The other day I was walking through a big hotel in San Diego, on my way to give a keynote speech for a corporate event. I was the only person at the conference without an ID badge and I wondered how hard it would be to talk my way past security.
I figured it would help that a life-size photo of me as the keynote presenter was sitting in the hallway by the entrance to the conference. My plan was to wait for security to stop me (if they even noticed) then point to the poster and breeze right in.
An alert security guard picked me out of the crowd and stopped me on my approach. I smiled and introduced myself as the keynote speaker, pointing to my life-sized photo as evidence.
That didn’t work.
I could tell that the guard had specific instructions to not let ANYONE in without a badge. And he would need to leave his post to check on me, which was not an option. What to do?
There was no real problem here. All I had to do was text my contact, who was probably a hundred feet away, and he would take me in. And I was plenty early, so time wasn’t an issue. I was all smiles and understanding. Perfectly patient. I understood the guard needed to do his job and was happy to let him.
I have never seen such a frightened employee. He was clearly afraid of losing his job. Somehow my carefree attitude had scared the bejeezus out of him.
I think I know why.
As a younger man, I was dubious that my maleness and my whiteness were conferring an advantage. I did not have the option of viewing the world through the eyes of others, and from my own vantage point I saw no special treatment for YOUNG white men. You can argue convincingly that I was blind to my advantage. But my point is that whatever advantage I had was never obvious to me in day-to-day dealings. I will admit to thinking the whole white-guy advantage was overblown.
Then I got older.
I will admit to thinking the whole white-guy advantage was overblown.
Then I got older.
I have learned from experience that no one wants to fuck with a 58-year old white guy who speaks with confidence.
When I was in my twenties, people probably assumed I was a powerless member of society, and they would have been right. The only tools I had at my disposal were my inexperienced mind and my manly muscles that I was not allowed to use in business settings. I was no threat to anyone, and no immediate benefit to anyone. My memory is that people treated me that way, i.e. like dog shit. All the time.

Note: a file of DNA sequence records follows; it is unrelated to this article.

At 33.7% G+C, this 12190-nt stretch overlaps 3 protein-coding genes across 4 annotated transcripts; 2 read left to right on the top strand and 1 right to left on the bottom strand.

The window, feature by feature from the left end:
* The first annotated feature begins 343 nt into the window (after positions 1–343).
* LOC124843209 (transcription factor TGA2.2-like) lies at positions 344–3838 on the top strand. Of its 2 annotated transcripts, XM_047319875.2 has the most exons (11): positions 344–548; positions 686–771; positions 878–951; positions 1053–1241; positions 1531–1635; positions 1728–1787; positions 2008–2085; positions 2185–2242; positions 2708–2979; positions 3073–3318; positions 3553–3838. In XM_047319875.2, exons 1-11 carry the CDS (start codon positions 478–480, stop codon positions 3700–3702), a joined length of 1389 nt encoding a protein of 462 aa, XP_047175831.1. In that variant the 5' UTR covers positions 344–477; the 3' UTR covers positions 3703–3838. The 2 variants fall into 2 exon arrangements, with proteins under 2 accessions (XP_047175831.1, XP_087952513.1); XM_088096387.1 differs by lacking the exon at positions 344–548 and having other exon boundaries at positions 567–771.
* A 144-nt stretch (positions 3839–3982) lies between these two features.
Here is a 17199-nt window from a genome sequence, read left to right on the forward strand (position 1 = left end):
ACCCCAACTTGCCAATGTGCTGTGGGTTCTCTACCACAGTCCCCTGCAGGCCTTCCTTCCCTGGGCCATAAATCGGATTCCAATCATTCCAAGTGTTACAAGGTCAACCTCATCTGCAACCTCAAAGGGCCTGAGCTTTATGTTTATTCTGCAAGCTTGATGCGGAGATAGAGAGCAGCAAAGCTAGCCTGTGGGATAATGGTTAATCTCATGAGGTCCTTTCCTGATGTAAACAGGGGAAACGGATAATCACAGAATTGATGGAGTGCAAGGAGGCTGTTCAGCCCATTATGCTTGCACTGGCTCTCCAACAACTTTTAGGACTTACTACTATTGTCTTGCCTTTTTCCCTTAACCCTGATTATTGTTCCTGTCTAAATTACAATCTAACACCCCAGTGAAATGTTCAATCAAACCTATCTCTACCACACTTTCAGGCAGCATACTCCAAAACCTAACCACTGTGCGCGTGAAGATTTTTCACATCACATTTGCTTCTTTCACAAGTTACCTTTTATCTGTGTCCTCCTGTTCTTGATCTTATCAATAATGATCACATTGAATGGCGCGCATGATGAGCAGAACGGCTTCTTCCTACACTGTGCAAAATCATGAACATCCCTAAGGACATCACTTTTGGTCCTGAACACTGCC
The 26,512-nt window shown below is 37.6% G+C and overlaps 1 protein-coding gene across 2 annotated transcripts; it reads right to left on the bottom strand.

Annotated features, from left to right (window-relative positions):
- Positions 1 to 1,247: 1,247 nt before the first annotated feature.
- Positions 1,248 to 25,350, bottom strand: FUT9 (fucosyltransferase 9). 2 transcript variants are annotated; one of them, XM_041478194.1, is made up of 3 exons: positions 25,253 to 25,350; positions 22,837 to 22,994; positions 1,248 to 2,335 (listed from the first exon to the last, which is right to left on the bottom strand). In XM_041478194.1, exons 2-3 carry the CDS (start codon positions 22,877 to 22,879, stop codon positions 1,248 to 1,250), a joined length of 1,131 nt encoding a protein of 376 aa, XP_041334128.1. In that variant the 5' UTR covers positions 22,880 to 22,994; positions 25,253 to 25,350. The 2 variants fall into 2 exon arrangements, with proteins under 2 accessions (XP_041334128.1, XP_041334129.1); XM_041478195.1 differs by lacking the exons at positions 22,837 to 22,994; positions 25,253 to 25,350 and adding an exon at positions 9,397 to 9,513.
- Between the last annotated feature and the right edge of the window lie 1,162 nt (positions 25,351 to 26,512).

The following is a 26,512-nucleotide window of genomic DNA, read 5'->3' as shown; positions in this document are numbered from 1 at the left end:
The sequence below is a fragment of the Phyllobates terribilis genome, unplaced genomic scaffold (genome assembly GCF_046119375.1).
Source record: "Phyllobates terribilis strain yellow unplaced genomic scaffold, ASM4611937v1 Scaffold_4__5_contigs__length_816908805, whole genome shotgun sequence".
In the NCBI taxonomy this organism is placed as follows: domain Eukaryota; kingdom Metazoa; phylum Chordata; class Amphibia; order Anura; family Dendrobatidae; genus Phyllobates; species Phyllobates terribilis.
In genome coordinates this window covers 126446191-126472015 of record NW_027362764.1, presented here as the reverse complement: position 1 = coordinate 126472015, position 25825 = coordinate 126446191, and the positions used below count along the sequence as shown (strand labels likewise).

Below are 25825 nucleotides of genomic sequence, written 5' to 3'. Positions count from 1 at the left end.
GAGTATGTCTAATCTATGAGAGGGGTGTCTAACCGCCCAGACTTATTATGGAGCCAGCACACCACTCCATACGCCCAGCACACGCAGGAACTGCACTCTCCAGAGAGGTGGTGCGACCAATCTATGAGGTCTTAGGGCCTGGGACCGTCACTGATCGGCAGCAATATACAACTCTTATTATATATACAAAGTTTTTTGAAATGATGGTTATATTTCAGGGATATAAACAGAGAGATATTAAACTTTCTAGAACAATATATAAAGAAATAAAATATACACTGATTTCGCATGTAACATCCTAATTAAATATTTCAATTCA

Now fast-forward to my current age and imagine what this security guard saw coming at him.
Several hours before a big speech I begin a process that will focus all of my energy into a one-hour block of my day. I’m in a great mood, because I enjoy speaking, but my intensity is probably palpable. And I have a confident manner in general, whether I feel that way or not. (Yeah, I know it isn’t always a good thing.)
I have realized over time that when a white male my age talks with confidence, people assume he must be a CEO of something, or important in some way. And everyone assumes that guy has weapons.
They are right. Thanks to experience, I know how to get people fired if I need to. I can send lawyers after people if necessary. I know what buttons to push and when. I know how to negotiate, persuade, threaten, and scare. I know how to get inside someone’s head and turn them inside out. I have connections. I have experience. I have resources.
In a word, I’m dangerous.
At my current age, I feel my white-guy advantage kicking in all the time. People treat me with deference and respect even if they don’t know what I do for a living. As soon as I open my mouth, people start worrying that I might be the boss of something important because of how I look and act.
The security guard eventually waved me through, but he was literally shaking by the time he decided that doing what I wanted him to do was the best way of keeping his job. And I got that just by being polite and patient. He still didn’t want to take a chance.
I’m wondering if my experience is common. I assume age confers advantages to all demographic groups. Have you found that to be true in your experience?
This article originally appeared on on Scott Adams’ Blog.